The European High Performance Computing Joint Undertaking (EuroHPC JU) has invested 144.5 million euros to assemble a supercomputer called LUMI (Large Unified Modern Infrastructure) in Kajaani, Finland, to raise European competitiveness and research to a new level. The LUMI system will be supplied by Hewlett Packard Enterprise, which was awarded the contract by EuroHPC JU. Once operational, it will surpass the current fastest supercomputer, Japan’s Fugaku.
“The pre-exascale supercomputer hosted by the LUMI consortium will be among the top five in the world,” commented Khalil Rouhana, deputy director-general for DG Connect at the European Commission.
“Together with the other EuroHPC pre-exascale and petascale supercomputers that will be deployed in 2021, the LUMI supercomputer will help Europe’s public and private users address many daunting research and innovation problems across different areas from weather and climate change through cybersecurity to drug discovery and personalised medicine.”
LUMI will be capable of executing 375 petaflops, or more than 375 million billion calculations per second, with a theoretical maximum performance of more than 550 petaflops per second, equalling that of 1.5 million laptops. It will be hosted by CSC’s data centre in Kajaani and consume exclusively hydropower while covering 20 per cent of the area’s district heating needs.
“The reliability of CSC and Finland made the European Commission and 10 partner countries to invest in one pan-European high-performance computing and data management infrastructure in Finland,” viewed Anita Lehikoinen, permanent secretary at the Finnish Ministry of Education and Culture. “We have to keep up the excellent collaboration in order to maximise this investment to benefit society on a larger scale.”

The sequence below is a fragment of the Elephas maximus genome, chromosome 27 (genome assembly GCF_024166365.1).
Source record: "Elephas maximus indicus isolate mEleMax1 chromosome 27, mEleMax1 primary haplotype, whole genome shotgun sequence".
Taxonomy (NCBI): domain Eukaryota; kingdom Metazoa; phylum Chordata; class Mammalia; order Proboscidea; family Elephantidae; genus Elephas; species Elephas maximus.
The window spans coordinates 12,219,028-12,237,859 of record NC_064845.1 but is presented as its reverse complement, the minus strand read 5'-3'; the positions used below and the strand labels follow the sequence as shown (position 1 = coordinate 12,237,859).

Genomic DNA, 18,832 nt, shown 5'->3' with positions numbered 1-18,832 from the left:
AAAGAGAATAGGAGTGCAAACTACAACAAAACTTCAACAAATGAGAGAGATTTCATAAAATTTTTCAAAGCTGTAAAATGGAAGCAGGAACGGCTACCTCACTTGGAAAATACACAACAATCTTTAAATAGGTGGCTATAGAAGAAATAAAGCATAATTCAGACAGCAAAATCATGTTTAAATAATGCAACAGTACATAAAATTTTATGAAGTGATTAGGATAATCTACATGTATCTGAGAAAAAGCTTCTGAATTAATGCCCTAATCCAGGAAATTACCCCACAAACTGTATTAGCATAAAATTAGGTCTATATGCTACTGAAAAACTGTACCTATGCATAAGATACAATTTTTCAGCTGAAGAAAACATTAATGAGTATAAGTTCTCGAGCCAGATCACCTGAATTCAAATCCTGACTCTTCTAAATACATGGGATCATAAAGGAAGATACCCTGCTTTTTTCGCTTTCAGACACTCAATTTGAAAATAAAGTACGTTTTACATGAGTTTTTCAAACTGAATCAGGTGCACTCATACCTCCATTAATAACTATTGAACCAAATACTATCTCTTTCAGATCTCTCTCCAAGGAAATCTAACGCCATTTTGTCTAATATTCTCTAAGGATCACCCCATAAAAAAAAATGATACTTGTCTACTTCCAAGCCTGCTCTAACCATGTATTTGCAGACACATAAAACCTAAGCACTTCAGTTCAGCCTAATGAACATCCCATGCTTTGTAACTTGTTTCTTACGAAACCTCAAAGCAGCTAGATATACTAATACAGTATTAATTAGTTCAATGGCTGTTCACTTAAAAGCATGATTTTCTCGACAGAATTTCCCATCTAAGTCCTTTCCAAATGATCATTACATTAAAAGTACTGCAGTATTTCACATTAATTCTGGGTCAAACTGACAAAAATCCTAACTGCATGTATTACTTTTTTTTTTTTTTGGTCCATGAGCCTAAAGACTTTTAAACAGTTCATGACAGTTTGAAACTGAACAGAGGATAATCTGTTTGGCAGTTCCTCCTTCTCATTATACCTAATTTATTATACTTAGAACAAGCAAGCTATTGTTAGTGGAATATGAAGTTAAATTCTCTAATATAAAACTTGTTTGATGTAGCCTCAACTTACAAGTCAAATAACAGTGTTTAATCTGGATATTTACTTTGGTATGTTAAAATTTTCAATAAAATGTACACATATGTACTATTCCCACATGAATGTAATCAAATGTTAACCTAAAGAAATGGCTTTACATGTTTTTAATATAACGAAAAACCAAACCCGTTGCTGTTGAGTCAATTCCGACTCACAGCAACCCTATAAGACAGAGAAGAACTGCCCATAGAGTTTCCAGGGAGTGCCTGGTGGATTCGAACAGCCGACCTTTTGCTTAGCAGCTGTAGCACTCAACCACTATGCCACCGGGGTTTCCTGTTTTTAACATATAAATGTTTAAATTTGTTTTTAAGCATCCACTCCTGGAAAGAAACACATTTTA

One-fifth of the supercomputer’s capacity will be made available to industry and SMEs to support the competitiveness of European businesses. A mission-critical fast-track capacity will also be integrated into LUMI’s operations – a need amplified by the COVID19 pandemic.
The LUMI consortium participants are Finland, Belgium, Czech Republic, Denmark, Estonia, Iceland, Norway, Poland, Sweden and Switzerland.
28.10 9:30. Updated theoretical maximum performance to more than 550 petaflops per second.
LUMI will be based on Hewlett Packard’s HPE Cray EX supercomputer. Its capability of 552 x 1015 floating-point operations per second (flops) will represent a significant step towards exascale computing, which refers to the capacity to compute 1018 flops and is the estimated processing power of the human brain.
LUMI will pack a storage of 117 petabytes and be configured with a bandwidth of 160 terabytes per second, enough to accommodate the entire global internet traffic twice.